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Here are some interesting questions involving derivatives:
Suppose you toss a ball upward into the air and then catch it. Must the
ball’s velocity have been zero at some point?
Suppose you drive a car on a straight stretch of highway from toll booth
to another toll booth miles away in half of an hour. Must you have been
driving at miles per hour at some point?
Suppose two different functions have the same derivative. What can you
say about the relationship between the two functions?
While these problems sound very different, it turns out that the problems are very
closely related. We’ll start simply:
Rolle’s Theorem Suppose that is differentiable on the interval , continuous on the
interval , and that .
Then for some in the open interval .
If the function happens to be a constant, then for all points in the open interval
If is not a constant, then it must attain both global extrema in the interval , by the
Extreme Value Theorem. One of these two different extrema is attained in the open
interval at some point , and the function has a critical point there. Since is
differentiable on , it follows that .
We can now answer our first question above.
Suppose you toss a ball upward into the air and then catch it at the same point
where you tossed it from. Must the ball’s velocity have been zero at some point?
be the position of the ball (on the vertical line) at time . Our time interval in
question will be We may assume that is continuous on and differentiable on
. Since , we may now apply Rolle’s Theorem and conclude that at some
time in the given time interval, . Hence the velocity must be zero at some
Rolle’s Theorem is a special case of a more general theorem.
Mean Value Theorem Suppose that has a derivative on the interval and is
continuous on the interval .
Then for some in .
We can now answer our second question above.
Suppose you drive a car on a straight stretch of highway from toll booth to another
toll booth miles away in half of an hour. Must you have been driving at miles per
hour at some point?
Let is the position of the car at time , and hours is the starting time with hours
being the final time, where , and . We can assume that is continuous on and
differentiable on . Now the Mean Value Theorem states that there is a time such
that Since the derivative of position is velocity, this says that the car must have been
driving at miles per hour at some point.
Now we will address the unthinkable: could there be a continuous function on whose
derivative is zero on that is not constant? As we will see, the answer is
If for all in an interval , then is constant on .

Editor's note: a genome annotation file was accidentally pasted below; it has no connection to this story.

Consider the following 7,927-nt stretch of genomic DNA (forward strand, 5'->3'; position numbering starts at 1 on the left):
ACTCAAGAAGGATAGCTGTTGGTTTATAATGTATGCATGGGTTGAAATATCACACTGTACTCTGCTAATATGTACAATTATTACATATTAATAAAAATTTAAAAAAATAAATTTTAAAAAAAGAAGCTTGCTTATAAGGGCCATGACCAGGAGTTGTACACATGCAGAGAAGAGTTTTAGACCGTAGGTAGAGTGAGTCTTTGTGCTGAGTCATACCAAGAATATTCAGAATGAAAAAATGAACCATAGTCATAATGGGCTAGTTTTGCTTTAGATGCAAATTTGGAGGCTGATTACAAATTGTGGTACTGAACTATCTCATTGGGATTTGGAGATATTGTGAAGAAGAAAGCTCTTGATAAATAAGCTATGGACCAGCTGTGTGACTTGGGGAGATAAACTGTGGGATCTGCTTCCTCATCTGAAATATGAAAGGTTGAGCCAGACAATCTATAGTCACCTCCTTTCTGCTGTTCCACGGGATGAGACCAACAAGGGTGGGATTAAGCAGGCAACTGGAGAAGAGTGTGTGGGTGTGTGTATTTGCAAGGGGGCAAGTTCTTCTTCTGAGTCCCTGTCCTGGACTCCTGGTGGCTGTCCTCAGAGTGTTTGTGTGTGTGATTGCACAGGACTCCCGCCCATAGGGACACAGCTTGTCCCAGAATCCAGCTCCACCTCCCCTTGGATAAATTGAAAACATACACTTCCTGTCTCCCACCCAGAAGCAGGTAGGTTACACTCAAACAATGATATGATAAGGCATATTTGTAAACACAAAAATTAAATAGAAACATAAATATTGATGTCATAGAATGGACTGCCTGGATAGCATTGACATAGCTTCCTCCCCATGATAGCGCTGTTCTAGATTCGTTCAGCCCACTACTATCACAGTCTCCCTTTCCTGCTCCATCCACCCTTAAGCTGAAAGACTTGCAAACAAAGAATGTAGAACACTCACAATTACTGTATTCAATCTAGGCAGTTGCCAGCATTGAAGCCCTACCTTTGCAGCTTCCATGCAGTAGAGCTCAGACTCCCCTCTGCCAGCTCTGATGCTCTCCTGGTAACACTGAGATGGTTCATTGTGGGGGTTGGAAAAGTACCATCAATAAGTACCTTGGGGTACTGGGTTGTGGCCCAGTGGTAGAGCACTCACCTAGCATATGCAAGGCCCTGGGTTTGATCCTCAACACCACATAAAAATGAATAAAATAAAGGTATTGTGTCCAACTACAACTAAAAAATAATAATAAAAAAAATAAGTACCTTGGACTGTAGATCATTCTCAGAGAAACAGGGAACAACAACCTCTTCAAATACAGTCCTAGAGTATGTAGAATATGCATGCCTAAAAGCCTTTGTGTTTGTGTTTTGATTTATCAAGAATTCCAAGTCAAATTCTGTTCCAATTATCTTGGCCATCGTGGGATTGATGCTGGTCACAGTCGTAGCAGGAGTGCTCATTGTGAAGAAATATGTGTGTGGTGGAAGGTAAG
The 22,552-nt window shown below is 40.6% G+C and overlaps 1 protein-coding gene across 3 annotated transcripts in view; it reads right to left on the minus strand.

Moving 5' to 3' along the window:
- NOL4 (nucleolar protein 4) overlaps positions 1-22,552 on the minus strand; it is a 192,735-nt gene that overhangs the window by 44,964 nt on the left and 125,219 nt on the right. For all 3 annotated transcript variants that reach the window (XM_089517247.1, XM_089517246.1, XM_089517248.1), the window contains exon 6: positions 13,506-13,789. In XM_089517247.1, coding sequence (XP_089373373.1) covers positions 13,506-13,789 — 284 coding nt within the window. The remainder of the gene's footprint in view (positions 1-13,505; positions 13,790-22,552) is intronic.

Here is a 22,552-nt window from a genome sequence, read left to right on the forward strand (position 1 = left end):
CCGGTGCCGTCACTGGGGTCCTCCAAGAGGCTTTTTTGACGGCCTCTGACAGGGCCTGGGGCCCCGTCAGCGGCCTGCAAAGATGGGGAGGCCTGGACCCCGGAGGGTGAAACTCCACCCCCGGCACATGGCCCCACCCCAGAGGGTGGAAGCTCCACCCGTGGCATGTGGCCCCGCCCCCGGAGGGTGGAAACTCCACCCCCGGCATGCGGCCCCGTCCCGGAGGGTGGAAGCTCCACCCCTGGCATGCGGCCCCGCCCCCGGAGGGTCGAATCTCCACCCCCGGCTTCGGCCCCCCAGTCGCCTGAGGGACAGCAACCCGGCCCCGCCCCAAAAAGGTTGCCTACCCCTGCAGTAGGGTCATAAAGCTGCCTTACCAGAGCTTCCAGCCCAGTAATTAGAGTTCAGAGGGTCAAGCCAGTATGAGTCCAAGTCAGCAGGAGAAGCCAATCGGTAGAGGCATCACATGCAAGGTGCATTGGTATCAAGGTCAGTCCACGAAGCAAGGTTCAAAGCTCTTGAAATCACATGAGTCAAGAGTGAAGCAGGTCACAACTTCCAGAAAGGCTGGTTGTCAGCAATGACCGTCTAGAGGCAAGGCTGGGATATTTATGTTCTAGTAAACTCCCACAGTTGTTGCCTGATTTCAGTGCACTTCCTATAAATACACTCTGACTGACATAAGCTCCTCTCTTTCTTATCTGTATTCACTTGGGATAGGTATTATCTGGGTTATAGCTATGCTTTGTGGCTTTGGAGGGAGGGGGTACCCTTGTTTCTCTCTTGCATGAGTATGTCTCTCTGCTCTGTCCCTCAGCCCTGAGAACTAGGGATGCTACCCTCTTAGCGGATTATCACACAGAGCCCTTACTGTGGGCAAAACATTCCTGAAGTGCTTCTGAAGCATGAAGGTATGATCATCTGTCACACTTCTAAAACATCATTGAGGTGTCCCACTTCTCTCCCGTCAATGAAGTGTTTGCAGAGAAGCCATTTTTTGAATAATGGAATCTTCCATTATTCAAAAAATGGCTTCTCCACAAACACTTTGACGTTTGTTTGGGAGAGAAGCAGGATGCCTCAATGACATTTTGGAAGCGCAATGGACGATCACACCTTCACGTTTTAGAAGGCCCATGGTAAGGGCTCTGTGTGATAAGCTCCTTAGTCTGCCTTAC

Let be two points in . Since is
continuous on and differentiable on , by the Mean Value Theorem we know for some
in the interval . Since we see that . Moreover, since and were arbitrarily chosen,
must be the constant function.
Now let’s answer our third question.
Suppose two different functions have the same derivative on some interval . What can
you say about the relationship between the two functions?
Set , so . Now on the interval . This means that , for all in , where is some constant.
Hence, for all in
Describe all functions whose derivative is .
One such function is , so all such functions
have the form ,
Finally, let us investigate two young mathematicians who run to class.
Two students Devyn and Riley raced to class down a straight hall. They start at the
same time and finish in a tie. Was there a point during the race that Devyn and
Riley were running at exactly the same velocity?
Let represent Devyn’s position
with respect to time, and let represent Riley’s position with respect to time. Let be
the starting time of the race, and be the end of the race. Set Note, we may assume
that and are continuous on and that they are differentiable on . Hence the
same is true for . Since both runners start and finish at the same place,
In fact, this shows us that the average rate of change of is . Hence by the
mean value theorem, there is a point with . However, Hence at , this
means that there was a time when they were running at exactly the same
In conclusion, the Mean Value Theorem relates the function and its derivative, .
Since the derivative has many interpretations, e.g. instantaneous rate of change, slope
of the tangent line, velocity, it is no surprise that we can use the MVT in different
Therefore, if the the function is continuous on and differentiable on , then the MVT
there is a point in where the instantaneous rate of change of is equal to
the average rate of change of over the interval ;
there is a point in where the slope of the tangent line to the curve is
equal to the slope of the secant line through the points and ;
there is a point in the time interval where the instantaneous velocity is
equal to the average velocity over the time interval . Here, we assume that
is the position function for the object moving along a straight line.